Nature Photographer Joseph Holmes
Joseph Holmes, B.S., Conservation of Natural Resources, ‘73, has been photographing wild landscapes, mainly in color, for 36 years. A native of Berkeley, Holmes has spent his career “schlepping all over creation” with a 34-pound view camera outfit. He mastered several traditional, chemical printmaking processes, but today says that “mature color photography without computers is simply impossible. The old problems that kept color from working right have been solved.”
A friend of mine in high school showed me a copy of Gentle Wilderness: The Sierra Nevada. I had never noticed that photographs could be more than just pictures of stuff, but this book proved that they can be works of art. And it happened to be about a thing that had become sacred to me without my having realized it: the Sierra Nevada.
I knew when I saw that book at 16 that photography suited my own particular abilities. I knew that photography could be important and contribute to something that I needed to do, which was to help us figure out how to preserve the planet against our own onslaught.
I sometimes teach photography because I enjoy it and because it took me a long time to figure out how it works. For instance, almost everyone who makes black and white images with film underexposes their negatives substantially. And it takes them years to figure it out, but you can explain it to them in five minutes and save them a lot of time and a lot of wasted pictures. Color management is the part of digital imaging that’s the most confusing and complicated. It took me longer to learn it well than it took me to get my undergraduate degree, but I can explain it to somebody a whole lot quicker than that.
The first thing that makes my work unique is the way I see compositions. The more clarity there is in someone’s vision and craft as an artist, the more recognizable their work tends to be. For instance, Van Gogh’s paintings are really superb, and they all look like he made them. Composition is the most important thing that all of my favorite photographers do. It’s the most fundamental. The craft of the rendering is also vital, and takes the most time. The choice of subject matter is big too.
I like to think that there really is just one environmental issue. I call it “excessive human presence”—meaning the sum of all that we have done to change the planet and have already committed to doing in the future. If you think of that as the one problem, then you can stop saying, “It’s greed—No, it’s the Americans consuming too much coal and oil—No, it’s the Bangladeshis being too numerous ...” or whichever of the many angles you prefer to take on it. People can just argue endlessly and pointlessly about the details when really it is just one big problem, with one root—our own success as a species. I call it our ascension toward infinite knowledge—and it’s a double-edged sword. We give ourselves power with our technology, but we fail to restrain ourselves in a commensurate way. Many of the processes by which we live are inherently unsustainable at any level.
One day in 1982 I walked into the National Archives in Washington, D.C., because I happened to come out of the wrong Metro station. Let’s just say I wouldn’t have walked two blocks out of my way to go there, because what are you going to see but a bunch of old documents, right? But then if you stop and read them it’s another matter—because it turns out they’re really good. The preamble to the Constitution says, “We the People of the United States, in Order to form a more perfect Union, establish Justice, insure domestic Tranquility, provide for the common defence, promote the general Welfare, and secure the Blessings of Liberty to ourselves and our Posterity, do ordain and establish this Constitution for the United States of America.”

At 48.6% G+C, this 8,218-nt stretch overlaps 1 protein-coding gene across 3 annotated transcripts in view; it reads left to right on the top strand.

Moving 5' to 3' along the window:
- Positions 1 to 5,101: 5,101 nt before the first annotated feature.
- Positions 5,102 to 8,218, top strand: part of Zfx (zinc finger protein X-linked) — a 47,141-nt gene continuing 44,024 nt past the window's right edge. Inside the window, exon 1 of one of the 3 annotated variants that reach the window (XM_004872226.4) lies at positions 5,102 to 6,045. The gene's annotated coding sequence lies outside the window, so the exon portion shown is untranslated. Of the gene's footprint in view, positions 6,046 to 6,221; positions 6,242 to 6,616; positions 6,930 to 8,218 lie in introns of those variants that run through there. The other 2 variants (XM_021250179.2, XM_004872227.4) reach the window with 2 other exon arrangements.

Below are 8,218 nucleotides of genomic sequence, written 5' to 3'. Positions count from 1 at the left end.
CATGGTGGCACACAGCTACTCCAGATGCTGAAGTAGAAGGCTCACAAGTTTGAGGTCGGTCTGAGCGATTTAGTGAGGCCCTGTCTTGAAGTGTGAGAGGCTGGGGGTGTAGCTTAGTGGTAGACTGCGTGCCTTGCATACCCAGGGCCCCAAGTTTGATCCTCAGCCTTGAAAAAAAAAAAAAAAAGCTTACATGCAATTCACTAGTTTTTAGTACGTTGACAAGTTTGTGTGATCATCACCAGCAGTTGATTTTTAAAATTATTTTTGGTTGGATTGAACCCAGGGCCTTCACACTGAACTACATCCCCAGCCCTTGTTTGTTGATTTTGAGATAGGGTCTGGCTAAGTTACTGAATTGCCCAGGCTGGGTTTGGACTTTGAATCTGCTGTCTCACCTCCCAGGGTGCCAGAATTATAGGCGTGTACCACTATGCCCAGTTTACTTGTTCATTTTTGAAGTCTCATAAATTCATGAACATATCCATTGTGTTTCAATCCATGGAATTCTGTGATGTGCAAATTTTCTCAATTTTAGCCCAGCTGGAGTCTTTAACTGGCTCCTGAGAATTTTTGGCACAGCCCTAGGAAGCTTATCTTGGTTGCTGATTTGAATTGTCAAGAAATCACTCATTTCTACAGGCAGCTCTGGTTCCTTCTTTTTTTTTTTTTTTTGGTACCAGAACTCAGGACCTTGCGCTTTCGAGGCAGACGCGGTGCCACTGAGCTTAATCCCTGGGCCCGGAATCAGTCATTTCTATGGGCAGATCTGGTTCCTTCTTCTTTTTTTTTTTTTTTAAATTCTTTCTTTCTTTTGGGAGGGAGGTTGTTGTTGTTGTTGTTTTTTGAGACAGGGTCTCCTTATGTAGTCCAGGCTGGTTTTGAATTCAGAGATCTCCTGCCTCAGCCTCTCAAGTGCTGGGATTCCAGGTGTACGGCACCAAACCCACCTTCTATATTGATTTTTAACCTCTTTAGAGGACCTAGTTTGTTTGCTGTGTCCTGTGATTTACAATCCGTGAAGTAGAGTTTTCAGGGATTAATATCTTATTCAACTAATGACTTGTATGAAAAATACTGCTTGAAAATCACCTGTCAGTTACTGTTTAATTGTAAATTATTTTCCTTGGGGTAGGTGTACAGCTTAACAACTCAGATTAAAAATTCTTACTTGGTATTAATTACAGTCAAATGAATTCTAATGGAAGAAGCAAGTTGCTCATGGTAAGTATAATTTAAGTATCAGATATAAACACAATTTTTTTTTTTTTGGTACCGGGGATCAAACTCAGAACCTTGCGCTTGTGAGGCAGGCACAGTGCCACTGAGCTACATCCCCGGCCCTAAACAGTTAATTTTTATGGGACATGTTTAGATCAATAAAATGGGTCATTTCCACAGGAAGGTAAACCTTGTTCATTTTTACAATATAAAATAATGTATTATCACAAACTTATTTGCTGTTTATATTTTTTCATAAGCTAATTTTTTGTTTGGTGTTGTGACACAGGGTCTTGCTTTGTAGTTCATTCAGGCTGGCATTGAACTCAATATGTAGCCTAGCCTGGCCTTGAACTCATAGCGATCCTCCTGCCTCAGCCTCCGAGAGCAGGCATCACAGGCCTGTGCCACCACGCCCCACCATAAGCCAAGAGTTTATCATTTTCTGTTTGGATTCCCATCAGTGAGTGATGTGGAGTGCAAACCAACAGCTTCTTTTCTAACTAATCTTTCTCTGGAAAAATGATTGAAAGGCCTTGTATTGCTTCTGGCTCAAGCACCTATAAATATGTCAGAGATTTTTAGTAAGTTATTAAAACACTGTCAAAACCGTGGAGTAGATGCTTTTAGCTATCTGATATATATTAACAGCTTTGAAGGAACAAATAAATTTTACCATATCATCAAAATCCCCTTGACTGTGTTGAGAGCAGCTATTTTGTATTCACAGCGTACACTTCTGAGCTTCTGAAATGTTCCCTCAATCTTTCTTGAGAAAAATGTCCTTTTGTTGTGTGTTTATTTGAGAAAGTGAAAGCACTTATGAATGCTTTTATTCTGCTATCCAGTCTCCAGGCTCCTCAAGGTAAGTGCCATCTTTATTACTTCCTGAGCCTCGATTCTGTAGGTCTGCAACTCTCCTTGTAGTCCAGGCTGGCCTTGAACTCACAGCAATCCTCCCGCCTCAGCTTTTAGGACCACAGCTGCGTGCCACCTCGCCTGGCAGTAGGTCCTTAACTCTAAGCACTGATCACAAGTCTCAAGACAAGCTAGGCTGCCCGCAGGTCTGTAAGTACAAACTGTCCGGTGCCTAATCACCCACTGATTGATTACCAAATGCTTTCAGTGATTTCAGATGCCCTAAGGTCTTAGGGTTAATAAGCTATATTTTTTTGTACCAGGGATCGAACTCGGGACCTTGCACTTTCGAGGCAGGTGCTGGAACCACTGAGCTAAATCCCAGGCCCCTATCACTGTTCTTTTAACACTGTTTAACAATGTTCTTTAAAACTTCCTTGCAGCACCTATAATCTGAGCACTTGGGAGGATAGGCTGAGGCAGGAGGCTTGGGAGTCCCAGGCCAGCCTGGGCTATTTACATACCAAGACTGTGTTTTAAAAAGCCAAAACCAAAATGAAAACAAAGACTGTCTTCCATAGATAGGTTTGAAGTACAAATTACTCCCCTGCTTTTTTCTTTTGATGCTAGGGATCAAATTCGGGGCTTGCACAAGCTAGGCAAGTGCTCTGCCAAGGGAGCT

How can you secure the blessings of liberty for yourself and your posterity if you use them all up now? It’s nonsense. It’s unconstitutional for us to destroy our natural resources by failing to live sustainably. I believe that in that preamble’s simple wisdom lies the best hope for the future.
When I was 16 I thought, how could I possibly have a career as wonderful as John Lennon’s? How could I say things that were important and hope to have a tremendous impact on a huge number of people? I couldn’t choose music—I knew I’d do better as a photographer. But it was the same kind of undertaking. To do something that was mine, that I could really believe in, that people would love and that I would love, and that needed to be done.
My undergraduate studies filled in a lot of space that I needed to have filled in. I was pretty certain I would spend my life making photographs, but I wanted to become properly educated before I did that. I think a standard education ought to be a lot more like what I got from the Conservation of Natural Resources major. Everyone should have to take at least an introductory class on the environment and humanity’s relationships with it. Even if they’re going to business school. Especially if they’re going to business school.
John Szarkowski wrote a forward to one of Ansel Adams’ books, and he quoted Fred Astaire in the movie Funny Face, playing a fashion photographer. Audrey Hepburn’s character asked him, “Why do you photograph beautiful women?” and he said, “Madam, you’d be amazed at how small the demand is for pictures of trees.”
Well, I’ve made my living largely by selling pictures of trees. But I consider myself equal parts photographer and omnologist. I coined the term omnologist many years ago: one who studies everything. I think Cal ought to have an actual department of omnology. For me, CNR was just that.